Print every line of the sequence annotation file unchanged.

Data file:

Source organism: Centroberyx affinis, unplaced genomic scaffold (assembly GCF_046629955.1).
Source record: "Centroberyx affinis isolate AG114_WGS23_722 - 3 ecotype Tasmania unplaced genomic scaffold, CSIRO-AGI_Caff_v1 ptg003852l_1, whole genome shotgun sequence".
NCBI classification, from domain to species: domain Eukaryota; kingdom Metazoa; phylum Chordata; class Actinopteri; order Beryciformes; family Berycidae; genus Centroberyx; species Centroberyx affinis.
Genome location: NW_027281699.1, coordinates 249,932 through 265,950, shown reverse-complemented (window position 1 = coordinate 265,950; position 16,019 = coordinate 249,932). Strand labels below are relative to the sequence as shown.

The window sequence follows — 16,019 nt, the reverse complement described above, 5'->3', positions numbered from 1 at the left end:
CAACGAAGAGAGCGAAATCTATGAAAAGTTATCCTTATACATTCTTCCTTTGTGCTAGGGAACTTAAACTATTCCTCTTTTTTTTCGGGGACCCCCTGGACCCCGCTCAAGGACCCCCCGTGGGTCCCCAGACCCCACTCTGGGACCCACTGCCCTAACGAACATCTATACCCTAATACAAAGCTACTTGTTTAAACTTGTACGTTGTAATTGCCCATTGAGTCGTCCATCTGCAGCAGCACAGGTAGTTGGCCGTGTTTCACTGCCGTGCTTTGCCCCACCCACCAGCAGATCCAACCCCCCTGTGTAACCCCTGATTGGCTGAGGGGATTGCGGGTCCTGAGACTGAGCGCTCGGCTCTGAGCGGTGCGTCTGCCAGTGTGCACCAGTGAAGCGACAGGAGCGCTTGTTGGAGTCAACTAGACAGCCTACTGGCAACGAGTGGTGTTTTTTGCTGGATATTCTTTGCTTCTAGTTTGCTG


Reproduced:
Source organism: Centroberyx affinis, unplaced genomic scaffold (assembly GCF_046629955.1).
Source record: "Centroberyx affinis isolate AG114_WGS23_722 - 3 ecotype Tasmania unplaced genomic scaffold, CSIRO-AGI_Caff_v1 ptg003852l_1, whole genome shotgun sequence".
NCBI classification, from domain to species: domain Eukaryota; kingdom Metazoa; phylum Chordata; class Actinopteri; order Beryciformes; family Berycidae; genus Centroberyx; species Centroberyx affinis.
Genome location: NW_027281699.1, coordinates 249,932 through 265,950, shown reverse-complemented (window position 1 = coordinate 265,950; position 16,019 = coordinate 249,932). Strand labels below are relative to the sequence as shown.

The window sequence follows — 16,019 nt, the reverse complement described above, 5'->3', positions numbered from 1 at the left end:
CAACGAAGAGAGCGAAATCTATGAAAAGTTATCCTTATACATTCTTCCTTTGTGCTAGGGAACTTAAACTATTCCTCTTTTTTTTCGGGGACCCCCTGGACCCCGCTCAAGGACCCCCCGTGGGTCCCCAGACCCCACTCTGGGACCCACTGCCCTAACGAACATCTATACCCTAATACAAAGCTACTTGTTTAAACTTGTACGTTGTAATTGCCCATTGAGTCGTCCATCTGCAGCAGCACAGGTAGTTGGCCGTGTTTCACTGCCGTGCTTTGCCCCACCCACCAGCAGATCCAACCCCCCTGTGTAACCCCTGATTGGCTGAGGGGATTGCGGGTCCTGAGACTGAGCGCTCGGCTCTGAGCGGTGCGTCTGCCAGTGTGCACCAGTGAAGCGACAGGAGCGCTTGTTGGAGTCAACTAGACAGCCTACTGGCAACGAGTGGTGTTTTTTGCTGGATATTCTTTGCTTCTAGTTTGCTG